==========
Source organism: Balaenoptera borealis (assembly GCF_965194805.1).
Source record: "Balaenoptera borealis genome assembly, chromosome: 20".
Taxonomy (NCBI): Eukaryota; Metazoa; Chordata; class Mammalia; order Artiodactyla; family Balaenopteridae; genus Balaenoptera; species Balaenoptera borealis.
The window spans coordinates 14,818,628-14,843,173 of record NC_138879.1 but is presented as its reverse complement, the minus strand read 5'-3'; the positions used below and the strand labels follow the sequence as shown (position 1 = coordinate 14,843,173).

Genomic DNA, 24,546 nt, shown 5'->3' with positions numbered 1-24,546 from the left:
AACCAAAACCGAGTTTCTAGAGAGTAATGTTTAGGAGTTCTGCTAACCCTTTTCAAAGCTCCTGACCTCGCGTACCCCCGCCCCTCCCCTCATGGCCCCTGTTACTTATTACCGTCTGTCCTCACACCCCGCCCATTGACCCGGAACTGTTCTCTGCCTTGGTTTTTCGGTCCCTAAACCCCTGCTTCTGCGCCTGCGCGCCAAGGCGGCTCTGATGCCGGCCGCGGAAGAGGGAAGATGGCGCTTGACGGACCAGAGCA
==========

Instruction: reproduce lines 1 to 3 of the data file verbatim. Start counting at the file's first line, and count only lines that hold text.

Source organism: Balaenoptera borealis (assembly GCF_965194805.1).
Source record: "Balaenoptera borealis genome assembly, chromosome: 20".
Taxonomy (NCBI): Eukaryota; Metazoa; Chordata; class Mammalia; order Artiodactyla; family Balaenopteridae; genus Balaenoptera; species Balaenoptera borealis.